After the strong run at Wimbledon 2001, Roger Federer added the first Masters 1000 crown to his tally in 2002. The Swiss won three titles that year and finished just outside the top-5, despite failing to reach the Masters 1000 quarter-finals.
a Major. Sydney and Hamburg were Roger's lucky lands in 2002 before he added the third trophy to his collection in Vienna on 13 October. The youngster had a very tight schedule that year, participating in many tournaments and traveling to Vienna from Moscow, where he lost in the quarterfinals against Marat Safin in straight sets.
Roger loved playing in Austria, and this was his fourth consecutive appearance in the capital. He went all the way to lift the crown that he would defend a year later against Carlos Moyá. Federer got off to a good start against Zeljko Krajan and had to work harder against Tommy Robredo in the second round, posting a 6-2 6-7 6-4 victory in just under two hours to enter the round of 16.
Roger dropped just nine points on serve against Bohdan Ulihrach in a dominant 6-3 6-3 win that took him to the semi-final. Carlos Moyá had nothing to do to challenge the Swiss, who won 6-2 6-3 in just over an hour and qualified for the title match against world number 12 Jiri Novak.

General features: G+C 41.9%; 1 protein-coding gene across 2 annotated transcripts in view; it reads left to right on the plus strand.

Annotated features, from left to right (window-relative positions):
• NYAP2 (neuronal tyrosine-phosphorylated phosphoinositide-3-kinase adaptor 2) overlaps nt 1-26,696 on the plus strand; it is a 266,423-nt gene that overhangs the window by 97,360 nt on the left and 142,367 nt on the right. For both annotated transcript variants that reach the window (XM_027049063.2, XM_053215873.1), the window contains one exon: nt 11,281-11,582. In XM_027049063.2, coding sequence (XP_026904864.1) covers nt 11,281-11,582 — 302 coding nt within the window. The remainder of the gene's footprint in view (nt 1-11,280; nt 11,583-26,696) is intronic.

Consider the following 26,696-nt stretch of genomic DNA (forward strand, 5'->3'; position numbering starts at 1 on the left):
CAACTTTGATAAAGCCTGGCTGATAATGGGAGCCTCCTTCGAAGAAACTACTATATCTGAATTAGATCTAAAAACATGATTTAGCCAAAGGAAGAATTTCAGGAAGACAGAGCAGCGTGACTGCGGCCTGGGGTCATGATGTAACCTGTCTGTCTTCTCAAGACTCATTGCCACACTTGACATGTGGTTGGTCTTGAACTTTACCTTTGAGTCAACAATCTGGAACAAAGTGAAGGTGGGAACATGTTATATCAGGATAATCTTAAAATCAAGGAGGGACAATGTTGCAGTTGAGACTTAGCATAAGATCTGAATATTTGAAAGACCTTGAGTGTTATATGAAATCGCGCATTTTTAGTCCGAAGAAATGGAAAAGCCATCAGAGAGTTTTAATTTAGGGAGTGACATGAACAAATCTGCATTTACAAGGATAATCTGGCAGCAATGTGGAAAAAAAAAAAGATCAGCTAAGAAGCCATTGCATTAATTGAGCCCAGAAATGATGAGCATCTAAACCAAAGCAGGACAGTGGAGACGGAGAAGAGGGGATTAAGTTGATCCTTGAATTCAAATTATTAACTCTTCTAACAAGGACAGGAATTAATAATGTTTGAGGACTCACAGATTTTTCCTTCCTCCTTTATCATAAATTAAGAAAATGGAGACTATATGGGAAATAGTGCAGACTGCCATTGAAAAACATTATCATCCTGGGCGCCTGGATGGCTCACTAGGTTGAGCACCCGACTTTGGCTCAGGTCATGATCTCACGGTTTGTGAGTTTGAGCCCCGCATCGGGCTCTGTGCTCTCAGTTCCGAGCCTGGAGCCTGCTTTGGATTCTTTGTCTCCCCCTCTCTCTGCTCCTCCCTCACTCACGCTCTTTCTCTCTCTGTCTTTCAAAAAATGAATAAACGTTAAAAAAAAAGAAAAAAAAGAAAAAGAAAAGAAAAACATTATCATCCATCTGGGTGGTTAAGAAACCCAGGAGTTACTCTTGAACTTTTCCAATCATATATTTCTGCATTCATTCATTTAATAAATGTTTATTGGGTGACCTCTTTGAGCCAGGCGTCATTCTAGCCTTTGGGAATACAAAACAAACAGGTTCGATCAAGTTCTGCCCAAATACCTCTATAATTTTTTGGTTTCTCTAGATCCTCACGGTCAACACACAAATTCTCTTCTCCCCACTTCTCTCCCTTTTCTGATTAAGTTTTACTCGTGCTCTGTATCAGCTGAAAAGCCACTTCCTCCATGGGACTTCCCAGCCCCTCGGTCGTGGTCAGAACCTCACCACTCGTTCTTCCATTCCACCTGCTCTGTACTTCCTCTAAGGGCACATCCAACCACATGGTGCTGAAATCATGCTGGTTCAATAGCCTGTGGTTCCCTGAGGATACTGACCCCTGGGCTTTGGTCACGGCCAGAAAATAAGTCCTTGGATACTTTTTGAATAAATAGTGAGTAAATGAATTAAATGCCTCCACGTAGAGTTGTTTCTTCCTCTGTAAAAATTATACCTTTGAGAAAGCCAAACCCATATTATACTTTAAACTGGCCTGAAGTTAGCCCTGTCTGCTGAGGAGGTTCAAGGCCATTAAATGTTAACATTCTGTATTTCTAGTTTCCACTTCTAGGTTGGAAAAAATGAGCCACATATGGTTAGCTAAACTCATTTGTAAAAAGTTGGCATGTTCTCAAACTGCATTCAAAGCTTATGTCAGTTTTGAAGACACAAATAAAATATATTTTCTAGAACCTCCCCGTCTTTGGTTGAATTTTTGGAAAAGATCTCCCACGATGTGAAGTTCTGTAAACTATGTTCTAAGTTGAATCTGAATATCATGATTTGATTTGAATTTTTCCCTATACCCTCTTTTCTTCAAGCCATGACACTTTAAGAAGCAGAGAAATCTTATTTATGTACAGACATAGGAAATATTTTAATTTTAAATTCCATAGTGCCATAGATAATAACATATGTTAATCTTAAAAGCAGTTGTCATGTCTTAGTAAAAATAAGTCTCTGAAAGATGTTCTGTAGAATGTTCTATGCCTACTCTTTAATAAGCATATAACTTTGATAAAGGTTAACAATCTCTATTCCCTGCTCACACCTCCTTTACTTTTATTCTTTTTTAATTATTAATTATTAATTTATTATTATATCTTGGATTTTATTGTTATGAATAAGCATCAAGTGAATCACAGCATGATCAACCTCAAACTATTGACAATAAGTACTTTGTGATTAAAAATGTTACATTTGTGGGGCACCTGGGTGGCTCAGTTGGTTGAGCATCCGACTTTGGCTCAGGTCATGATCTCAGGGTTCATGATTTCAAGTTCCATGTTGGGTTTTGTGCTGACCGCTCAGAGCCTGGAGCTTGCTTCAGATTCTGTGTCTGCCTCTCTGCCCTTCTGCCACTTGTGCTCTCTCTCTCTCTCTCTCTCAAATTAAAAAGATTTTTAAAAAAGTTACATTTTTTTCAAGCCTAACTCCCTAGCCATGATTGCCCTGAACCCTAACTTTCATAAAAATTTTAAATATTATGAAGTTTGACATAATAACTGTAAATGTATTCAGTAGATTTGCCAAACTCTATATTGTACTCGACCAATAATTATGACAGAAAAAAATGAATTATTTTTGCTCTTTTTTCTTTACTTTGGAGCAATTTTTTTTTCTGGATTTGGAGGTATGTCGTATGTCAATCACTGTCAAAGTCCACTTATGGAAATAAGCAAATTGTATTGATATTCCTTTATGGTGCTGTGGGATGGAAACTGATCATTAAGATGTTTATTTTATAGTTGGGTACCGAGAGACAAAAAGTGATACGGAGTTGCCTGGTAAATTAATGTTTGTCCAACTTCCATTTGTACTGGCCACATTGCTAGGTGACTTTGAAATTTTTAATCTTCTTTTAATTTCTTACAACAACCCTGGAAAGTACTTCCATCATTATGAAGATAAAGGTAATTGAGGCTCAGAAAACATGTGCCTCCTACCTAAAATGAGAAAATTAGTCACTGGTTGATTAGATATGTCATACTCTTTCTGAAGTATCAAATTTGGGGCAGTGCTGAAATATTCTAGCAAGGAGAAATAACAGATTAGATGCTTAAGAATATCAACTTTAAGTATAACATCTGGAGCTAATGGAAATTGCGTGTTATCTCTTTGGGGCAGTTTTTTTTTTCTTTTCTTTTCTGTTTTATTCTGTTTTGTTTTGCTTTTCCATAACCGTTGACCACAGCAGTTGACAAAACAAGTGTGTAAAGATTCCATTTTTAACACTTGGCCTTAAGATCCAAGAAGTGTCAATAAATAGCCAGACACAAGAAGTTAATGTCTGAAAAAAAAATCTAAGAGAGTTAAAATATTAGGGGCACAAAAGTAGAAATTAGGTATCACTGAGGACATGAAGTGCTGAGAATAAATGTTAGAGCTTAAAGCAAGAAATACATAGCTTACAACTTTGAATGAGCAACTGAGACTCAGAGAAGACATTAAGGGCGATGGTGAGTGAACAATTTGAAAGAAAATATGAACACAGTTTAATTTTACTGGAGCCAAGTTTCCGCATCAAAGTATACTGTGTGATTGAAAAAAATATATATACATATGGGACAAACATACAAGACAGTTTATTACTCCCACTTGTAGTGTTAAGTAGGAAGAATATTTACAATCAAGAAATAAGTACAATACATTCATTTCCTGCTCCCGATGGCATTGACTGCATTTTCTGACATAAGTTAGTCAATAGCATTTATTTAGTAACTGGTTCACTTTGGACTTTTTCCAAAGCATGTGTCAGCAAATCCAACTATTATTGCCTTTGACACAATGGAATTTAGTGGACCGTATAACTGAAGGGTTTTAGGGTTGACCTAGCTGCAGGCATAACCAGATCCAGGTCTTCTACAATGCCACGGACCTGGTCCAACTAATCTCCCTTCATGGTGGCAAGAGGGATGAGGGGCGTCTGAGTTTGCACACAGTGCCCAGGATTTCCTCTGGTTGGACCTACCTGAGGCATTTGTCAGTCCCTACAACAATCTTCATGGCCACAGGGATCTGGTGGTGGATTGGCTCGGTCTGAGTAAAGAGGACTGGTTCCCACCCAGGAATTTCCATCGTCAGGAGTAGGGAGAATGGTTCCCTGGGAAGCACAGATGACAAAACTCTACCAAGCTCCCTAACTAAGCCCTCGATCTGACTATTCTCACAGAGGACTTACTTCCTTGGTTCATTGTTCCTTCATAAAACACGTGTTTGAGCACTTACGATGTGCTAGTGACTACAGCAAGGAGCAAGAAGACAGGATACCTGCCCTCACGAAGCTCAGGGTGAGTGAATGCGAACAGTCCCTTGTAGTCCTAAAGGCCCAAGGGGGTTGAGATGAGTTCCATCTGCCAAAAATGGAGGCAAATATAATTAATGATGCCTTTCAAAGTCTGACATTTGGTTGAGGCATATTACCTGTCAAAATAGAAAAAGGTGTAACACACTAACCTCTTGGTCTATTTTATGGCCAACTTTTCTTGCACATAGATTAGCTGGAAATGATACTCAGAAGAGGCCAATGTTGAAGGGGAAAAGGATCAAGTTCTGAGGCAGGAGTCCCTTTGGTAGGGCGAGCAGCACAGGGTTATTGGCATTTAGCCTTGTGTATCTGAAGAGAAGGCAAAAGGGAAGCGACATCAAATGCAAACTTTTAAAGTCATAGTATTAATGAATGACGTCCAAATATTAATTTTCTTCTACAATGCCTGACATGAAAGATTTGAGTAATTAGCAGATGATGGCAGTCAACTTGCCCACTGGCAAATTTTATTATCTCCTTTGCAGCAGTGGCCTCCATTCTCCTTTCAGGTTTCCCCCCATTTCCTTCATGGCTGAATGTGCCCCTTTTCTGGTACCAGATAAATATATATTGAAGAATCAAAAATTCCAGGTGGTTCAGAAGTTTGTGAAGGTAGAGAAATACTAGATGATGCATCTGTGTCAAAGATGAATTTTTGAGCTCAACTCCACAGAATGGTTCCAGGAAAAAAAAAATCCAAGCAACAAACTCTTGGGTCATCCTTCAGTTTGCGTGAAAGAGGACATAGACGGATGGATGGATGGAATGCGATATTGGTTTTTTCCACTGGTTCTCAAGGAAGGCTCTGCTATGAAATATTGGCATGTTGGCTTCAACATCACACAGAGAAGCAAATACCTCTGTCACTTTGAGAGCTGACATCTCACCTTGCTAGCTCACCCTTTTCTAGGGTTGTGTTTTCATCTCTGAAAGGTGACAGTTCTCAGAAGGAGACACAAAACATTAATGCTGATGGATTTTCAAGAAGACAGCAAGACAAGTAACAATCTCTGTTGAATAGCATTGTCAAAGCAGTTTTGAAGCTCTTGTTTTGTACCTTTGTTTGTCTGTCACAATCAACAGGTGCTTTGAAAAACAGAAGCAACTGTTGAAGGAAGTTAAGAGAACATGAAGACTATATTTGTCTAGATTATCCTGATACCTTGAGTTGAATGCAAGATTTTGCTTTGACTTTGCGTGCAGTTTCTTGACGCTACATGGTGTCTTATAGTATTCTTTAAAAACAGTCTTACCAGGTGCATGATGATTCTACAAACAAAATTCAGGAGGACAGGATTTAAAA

It took Federer two hours and nine minutes to win 6-4, 6-1, 3-6, 6-4 and win his first hard-court title. He defended seven of ten break chances and stole his opponent's serve six times out of 12 he had to secure the crown in four sets.
The Czech fended off two set points in the eighth game and broke again a few minutes later with a forehand winner to extend the set. Jiri wasted a game point for 5-5, and Roger found a way to break after a loose forehand from his opponent, taking the first game 6-4 and building momentum.
Jiri was there to fight, and he converted the sixth break chance early in the second set.
Schwartzman on Federer's attitude
Diego Schwartzman was one of the lucky few present during Roger Federer's retirement at the Laver Cup.
"Federer is an extraordinary guy," Schwartzman said. "He laughs a lot because of the Argentine accent, because of what we call him, that we pronounce Roger with SH. On the racket he gave me he made a dedication where he put 'Rosher'
In the Laver Cup I asked Roger for a racket. We made an exchange and he told me that he was going to continue playing tennis with friends and that he would try my racket," Schwartzman added.